Juggling a Family and a Legal Career

 

I was recently asked this question by a reader:

I see that you had a baby during law school. Other than the tips from the post about outside time commitments, any advice for an upcoming 1L with two tots and a wife?

I was going to reply privately, but decided to post my response so others could benefit from it as well.

So here is my advice to all those law students (or anyone really) who are attempting to manage school, spouses, children, friends, jobs, health, etc.

Manage Expectations

Your own, your wife's, your kid's. Law School is no joke and will be a major time commitment. Be sure that everyone around you understands what that means. You are going to be unavailable at times. You won't be able to help out as much as you did before. There are going to be long hours of class and studying that are going to have to be a priority in your life. Don't let the people in your life get the wrong idea about your time and be disappointed later down the line.

Communicate

The time you spend with your wife and children will naturally be diminished. It will be a strain on your relationships. Communication, trust, and making sure everyone is inline with the end goal (graduation, passing the bar, providing for your family) will help ease that strain. You will fail at this. That's okay. When that happens, take the time to sit down with your spouse and genuinely communicate with them. Address any problems that have arisen and re-set your relationship. Don't let things fester and go unaddressed.

Appreciate Your Spouse

Your spouse might not be the one in Law School, but this will impose a large burden on her as well. Where before she was able to rely on you for help, she now has to shoulder much of the childcare on her own. This will put a strain on her, and in turn, on your relationship. Be cognizant of it and don't take her for granted. Make sure you let her know that you appreciate the hard work she is now undertaking as well. Surprise her with a small gift for no reason. Brag about her when you're both out with friends. This will go a long way to smoothing over the inevitable bumps in the road.

Sleep

8 hours a night. Do it. It will improve every aspect of your life.

Scheduling

Get on this now. You are going to be pulled in a multitude of different directions and need to plan accordingly. Whether it is an old fashioned day planner or something digital like a Getting Things Done program, be diligent in planning, scheduling and setting of goals. You can't juggle all of it in your head. It needs to be put down in writing.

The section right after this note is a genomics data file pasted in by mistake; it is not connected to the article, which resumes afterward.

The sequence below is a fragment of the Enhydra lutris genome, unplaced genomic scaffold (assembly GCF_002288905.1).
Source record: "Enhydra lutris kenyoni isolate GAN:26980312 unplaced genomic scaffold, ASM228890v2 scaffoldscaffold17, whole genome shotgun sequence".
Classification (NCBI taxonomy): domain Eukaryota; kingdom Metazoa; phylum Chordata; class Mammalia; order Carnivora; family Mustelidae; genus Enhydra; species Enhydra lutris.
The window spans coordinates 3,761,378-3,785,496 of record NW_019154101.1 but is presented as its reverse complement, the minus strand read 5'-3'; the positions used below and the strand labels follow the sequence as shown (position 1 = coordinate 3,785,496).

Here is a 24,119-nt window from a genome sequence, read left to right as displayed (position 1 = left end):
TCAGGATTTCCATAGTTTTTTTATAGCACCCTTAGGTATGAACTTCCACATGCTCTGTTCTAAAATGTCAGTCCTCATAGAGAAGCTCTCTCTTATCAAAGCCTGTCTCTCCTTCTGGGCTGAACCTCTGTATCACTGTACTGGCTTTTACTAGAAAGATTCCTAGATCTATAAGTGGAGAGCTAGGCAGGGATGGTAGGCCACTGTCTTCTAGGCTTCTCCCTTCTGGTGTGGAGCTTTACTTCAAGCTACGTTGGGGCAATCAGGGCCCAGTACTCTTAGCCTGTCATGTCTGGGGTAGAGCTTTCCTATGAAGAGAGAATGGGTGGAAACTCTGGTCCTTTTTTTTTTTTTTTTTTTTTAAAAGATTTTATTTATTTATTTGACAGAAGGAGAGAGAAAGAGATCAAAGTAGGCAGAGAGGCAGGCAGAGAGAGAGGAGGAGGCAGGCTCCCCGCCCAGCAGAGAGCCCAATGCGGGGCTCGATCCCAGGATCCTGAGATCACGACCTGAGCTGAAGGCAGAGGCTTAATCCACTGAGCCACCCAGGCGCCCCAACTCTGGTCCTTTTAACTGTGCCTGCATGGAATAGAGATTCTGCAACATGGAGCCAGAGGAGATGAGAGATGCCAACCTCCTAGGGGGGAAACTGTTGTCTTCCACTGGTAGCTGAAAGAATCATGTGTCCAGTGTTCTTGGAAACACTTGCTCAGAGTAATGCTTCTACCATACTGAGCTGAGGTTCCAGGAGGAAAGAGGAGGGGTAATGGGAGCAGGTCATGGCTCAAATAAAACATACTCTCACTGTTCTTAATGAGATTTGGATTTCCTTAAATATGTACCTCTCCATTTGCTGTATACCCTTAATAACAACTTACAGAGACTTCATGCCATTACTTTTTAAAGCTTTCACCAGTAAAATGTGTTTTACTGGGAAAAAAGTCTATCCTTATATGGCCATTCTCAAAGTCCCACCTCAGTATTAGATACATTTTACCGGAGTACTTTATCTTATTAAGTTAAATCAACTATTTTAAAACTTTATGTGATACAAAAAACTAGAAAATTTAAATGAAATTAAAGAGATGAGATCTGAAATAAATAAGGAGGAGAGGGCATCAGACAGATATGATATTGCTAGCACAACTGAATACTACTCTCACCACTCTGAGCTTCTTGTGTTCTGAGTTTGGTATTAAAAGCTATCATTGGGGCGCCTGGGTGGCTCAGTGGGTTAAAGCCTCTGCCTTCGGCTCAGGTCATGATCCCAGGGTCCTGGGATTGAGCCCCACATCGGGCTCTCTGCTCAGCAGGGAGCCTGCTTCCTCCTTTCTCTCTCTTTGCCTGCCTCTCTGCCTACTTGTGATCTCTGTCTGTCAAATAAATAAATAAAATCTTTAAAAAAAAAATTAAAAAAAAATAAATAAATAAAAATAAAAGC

Buy a Wall Calendar

Along scheduling lines - get yourself a large wall calendar. Put your entire scholastic schedule (classes, papers due, exams, seminars, etc) up there. It really helps to see the big picture. Anything else significant in your life (birthdays, trips, etc) should go up here as well. Don't be surprised a week before a paper is due that you have a seminar to attend for another class, a birthday party to attend, and are supposed to go out to dinner with your wife for your anniversary. It will take you maybe half an hour to set it up at the beginning of each semester and will provide you peace of mind every time you glance at it. It will also be of great help to your spouse in understanding your schedule and commitments.

Keep Your Commitments

Starting now, right now, you are developing your reputation as an attorney. People you go to law school with will be attorneys some day too. Their perception of you in law school will carry into the real world. Party guy? Skip out on study groups? Late to class? Flake out on that committee you joined? The people you are in school with right now will share that with everyone else they come into contact at their firms when your name comes up. If you make a commitment to something at school, make sure you follow through. This is even more true with your family. If you say you are going to make the time to go the playground on Saturday afternoon, do it. Don't cancel at the last minute to study Contracts.

Plug Your Leaks

To borrow a phrase from James Altucher, plug all the leaks in your life. Like to go out drinking with friends? Surf the internet? Play video games? Keep up with breaking  news? Anything that is distracting you from law school or spending time with your family is a leak that needs to be plugged. That's not to say that you shouldn't indulge when you have free time or keep up with hobbies or exercise, but the mundane things you do every day in your idle time are probably not worth it. You're doing it because you're bored. But are you bored or frustrated?

To put it bluntly, it's not easy. Expect problems, expect breakdowns, expect disappointments. These things are going to happen. But you can either let them drag you down, or you can learn from them and use them as opportunities to grow. More than ever before in your life, this is a turning point. You can either be a passive observer, letting the world direct the course of your life, or you can be a force of nature - imposing your will on the world around you and changing it to what you want to be. Choose the latter.

Good luck(with your legal career) or in Law School!

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Keith Lee is an associate with an  insurance defense litigation firm in Birmingham, AL, and a recent graduate of Birmingham School of Law.  Keith is the author of the blog, An Associate's Mind.

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